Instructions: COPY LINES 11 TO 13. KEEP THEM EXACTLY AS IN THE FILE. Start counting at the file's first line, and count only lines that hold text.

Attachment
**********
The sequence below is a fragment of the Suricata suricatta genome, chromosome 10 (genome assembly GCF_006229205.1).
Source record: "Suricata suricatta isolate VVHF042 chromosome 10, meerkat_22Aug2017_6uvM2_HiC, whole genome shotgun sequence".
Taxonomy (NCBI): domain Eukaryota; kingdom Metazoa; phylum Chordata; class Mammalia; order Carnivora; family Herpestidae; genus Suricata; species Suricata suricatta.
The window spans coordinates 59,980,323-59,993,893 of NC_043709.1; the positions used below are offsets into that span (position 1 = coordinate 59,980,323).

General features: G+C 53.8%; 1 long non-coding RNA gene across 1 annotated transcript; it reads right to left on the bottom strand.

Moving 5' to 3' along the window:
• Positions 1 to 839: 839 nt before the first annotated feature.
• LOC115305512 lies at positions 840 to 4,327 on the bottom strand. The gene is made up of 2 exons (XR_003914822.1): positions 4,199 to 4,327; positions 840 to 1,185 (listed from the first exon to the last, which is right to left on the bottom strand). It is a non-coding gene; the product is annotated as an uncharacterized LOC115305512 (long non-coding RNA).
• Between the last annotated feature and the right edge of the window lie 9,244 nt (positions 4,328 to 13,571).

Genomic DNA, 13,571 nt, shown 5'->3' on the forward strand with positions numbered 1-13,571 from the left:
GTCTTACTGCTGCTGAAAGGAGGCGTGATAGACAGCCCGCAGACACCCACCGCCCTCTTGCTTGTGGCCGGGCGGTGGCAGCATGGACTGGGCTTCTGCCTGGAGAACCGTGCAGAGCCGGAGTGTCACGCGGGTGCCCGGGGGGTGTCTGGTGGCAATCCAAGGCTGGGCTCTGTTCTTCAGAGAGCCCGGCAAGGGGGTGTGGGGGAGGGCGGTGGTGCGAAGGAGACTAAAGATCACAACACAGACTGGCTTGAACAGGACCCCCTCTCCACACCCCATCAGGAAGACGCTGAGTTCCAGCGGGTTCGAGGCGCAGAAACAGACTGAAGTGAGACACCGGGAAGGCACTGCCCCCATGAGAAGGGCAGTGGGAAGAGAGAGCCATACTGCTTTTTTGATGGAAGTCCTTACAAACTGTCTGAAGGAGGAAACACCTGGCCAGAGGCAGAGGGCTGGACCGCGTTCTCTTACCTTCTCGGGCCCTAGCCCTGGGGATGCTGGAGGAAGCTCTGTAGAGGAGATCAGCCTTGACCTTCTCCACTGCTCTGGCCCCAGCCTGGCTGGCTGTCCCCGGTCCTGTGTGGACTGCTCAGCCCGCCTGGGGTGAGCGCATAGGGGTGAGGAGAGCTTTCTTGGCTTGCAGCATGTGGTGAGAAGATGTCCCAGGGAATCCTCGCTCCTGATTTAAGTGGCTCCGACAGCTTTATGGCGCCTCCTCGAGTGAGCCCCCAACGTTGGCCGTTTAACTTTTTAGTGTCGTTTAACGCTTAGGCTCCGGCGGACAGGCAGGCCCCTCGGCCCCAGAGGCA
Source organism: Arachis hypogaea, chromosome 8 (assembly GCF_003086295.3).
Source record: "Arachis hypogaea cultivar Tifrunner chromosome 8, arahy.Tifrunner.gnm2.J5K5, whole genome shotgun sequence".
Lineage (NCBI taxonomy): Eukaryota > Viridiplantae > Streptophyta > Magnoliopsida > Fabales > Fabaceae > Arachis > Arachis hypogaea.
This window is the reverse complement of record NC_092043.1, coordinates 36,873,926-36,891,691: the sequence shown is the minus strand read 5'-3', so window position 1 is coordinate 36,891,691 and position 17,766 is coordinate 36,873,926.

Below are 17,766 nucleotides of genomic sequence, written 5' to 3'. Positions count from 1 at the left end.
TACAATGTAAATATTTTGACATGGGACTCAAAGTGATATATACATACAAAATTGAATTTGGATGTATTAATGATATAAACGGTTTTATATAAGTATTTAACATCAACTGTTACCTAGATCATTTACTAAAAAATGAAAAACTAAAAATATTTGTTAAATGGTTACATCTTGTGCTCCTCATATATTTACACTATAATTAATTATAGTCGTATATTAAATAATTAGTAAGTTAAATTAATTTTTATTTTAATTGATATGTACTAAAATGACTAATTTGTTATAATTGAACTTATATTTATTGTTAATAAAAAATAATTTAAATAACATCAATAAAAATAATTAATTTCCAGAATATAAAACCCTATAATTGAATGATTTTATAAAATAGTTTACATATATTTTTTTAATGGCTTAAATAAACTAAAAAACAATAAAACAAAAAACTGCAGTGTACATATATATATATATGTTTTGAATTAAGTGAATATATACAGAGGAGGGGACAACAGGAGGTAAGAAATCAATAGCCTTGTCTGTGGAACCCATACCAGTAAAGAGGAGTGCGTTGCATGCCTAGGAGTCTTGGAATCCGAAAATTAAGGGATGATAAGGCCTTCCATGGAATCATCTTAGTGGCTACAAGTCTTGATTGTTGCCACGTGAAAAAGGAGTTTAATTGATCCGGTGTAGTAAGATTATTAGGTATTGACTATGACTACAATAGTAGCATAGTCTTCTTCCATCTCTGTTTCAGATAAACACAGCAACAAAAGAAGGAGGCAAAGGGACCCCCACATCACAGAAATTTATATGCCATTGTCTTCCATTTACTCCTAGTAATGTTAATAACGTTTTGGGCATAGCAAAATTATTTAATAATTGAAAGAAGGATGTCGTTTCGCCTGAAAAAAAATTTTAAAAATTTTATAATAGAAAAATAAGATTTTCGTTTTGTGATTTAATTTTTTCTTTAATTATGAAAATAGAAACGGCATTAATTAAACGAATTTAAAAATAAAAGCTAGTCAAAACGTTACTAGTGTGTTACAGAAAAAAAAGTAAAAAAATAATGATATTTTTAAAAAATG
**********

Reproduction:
GTCTTACTGCTGCTGAAAGGAGGCGTGATAGACAGCCCGCAGACACCCACCGCCCTCTTGCTTGTGGCCGGGCGGTGGCAGCATGGACTGGGCTTCTGCCTGGAGAACCGTGCAGAGCCGGAGTGTCACGCGGGTGCCCGGGGGGTGTCTGGTGGCAATCCAAGGCTGGGCTCTGTTCTTCAGAGAGCCCGGCAAGGGGGTGTGGGGGAGGGCGGTGGTGCGAAGGAGACTAAAGATCACAACACAGACTGGCTTGAACAGGACCCCCTCTCCACACCCCATCAGGAAGACGCTGAGTTCCAGCGGGTTCGAGGCGCAGAAACAGACTGAAGTGAGACACCGGGAAGGCACTGCCCCCATGAGAAGGGCAGTGGGAAGAGAGAGCCATACTGCTTTTTTGATGGAAGTCCTTACAAACTGTCTGAAGGAGGAAACACCTGGCCAGAGGCAGAGGGCTGGACCGCGTTCTCTTACCTTCTCGGGCCCTAGCCCTGGGGATGCTGGAGGAAGCTCTGTAGAGGAGATCAGCCTTGACCTTCTCCACTGCTCTGGCCCCAGCCTGGCTGGCTGTCCCCGGTCCTGTGTGGACTGCTCAGCCCGCCTGGGGTGAGCGCATAGGGGTGAGGAGAGCTTTCTTGGCTTGCAGCATGTGGTGAGAAGATGTCCCAGGGAATCCTCGCTCCTGATTTAAGTGGCTCCGACAGCTTTATGGCGCCTCCTCGAGTGAGCCCCCAACGTTGGCCGTTTAACTTTTTAGTGTCGTTTAACGCTTAGGCTCCGGCGGACAGGCAGGCCCCTCGGCCCCAGAGGCA
Source organism: Arachis hypogaea, chromosome 8 (assembly GCF_003086295.3).
Source record: "Arachis hypogaea cultivar Tifrunner chromosome 8, arahy.Tifrunner.gnm2.J5K5, whole genome shotgun sequence".